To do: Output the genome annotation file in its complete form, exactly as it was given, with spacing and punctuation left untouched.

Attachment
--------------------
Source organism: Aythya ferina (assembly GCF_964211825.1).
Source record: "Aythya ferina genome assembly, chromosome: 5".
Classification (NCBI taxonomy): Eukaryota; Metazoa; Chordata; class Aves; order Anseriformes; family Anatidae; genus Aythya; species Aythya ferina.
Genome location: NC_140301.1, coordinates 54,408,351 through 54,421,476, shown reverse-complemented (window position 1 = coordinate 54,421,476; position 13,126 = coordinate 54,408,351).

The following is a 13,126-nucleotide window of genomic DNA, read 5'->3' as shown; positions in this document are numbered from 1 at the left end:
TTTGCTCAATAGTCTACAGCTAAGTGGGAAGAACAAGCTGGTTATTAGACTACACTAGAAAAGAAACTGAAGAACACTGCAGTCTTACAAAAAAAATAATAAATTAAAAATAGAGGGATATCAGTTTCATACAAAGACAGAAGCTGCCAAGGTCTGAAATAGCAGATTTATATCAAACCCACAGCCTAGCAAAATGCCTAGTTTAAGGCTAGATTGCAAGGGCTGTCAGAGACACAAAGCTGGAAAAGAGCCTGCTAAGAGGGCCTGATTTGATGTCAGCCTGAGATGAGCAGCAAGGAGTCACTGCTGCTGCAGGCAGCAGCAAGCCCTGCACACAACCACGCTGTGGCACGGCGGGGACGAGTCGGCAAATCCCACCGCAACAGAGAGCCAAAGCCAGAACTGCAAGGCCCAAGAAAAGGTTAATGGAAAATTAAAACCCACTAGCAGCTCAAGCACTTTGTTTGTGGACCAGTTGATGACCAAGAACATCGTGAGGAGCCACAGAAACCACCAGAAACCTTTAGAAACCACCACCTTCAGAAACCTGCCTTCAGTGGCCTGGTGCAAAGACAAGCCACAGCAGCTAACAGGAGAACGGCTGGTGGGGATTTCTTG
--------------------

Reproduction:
Source organism: Aythya ferina (assembly GCF_964211825.1).
Source record: "Aythya ferina genome assembly, chromosome: 5".
Classification (NCBI taxonomy): Eukaryota; Metazoa; Chordata; class Aves; order Anseriformes; family Anatidae; genus Aythya; species Aythya ferina.
Genome location: NC_140301.1, coordinates 54,408,351 through 54,421,476, shown reverse-complemented (window position 1 = coordinate 54,421,476; position 13,126 = coordinate 54,408,351).

The following is a 13,126-nucleotide window of genomic DNA, read 5'->3' as shown; positions in this document are numbered from 1 at the left end:
TTTGCTCAATAGTCTACAGCTAAGTGGGAAGAACAAGCTGGTTATTAGACTACACTAGAAAAGAAACTGAAGAACACTGCAGTCTTACAAAAAAAATAATAAATTAAAAATAGAGGGATATCAGTTTCATACAAAGACAGAAGCTGCCAAGGTCTGAAATAGCAGATTTATATCAAACCCACAGCCTAGCAAAATGCCTAGTTTAAGGCTAGATTGCAAGGGCTGTCAGAGACACAAAGCTGGAAAAGAGCCTGCTAAGAGGGCCTGATTTGATGTCAGCCTGAGATGAGCAGCAAGGAGTCACTGCTGCTGCAGGCAGCAGCAAGCCCTGCACACAACCACGCTGTGGCACGGCGGGGACGAGTCGGCAAATCCCACCGCAACAGAGAGCCAAAGCCAGAACTGCAAGGCCCAAGAAAAGGTTAATGGAAAATTAAAACCCACTAGCAGCTCAAGCACTTTGTTTGTGGACCAGTTGATGACCAAGAACATCGTGAGGAGCCACAGAAACCACCAGAAACCTTTAGAAACCACCACCTTCAGAAACCTGCCTTCAGTGGCCTGGTGCAAAGACAAGCCACAGCAGCTAACAGGAGAACGGCTGGTGGGGATTTCTTG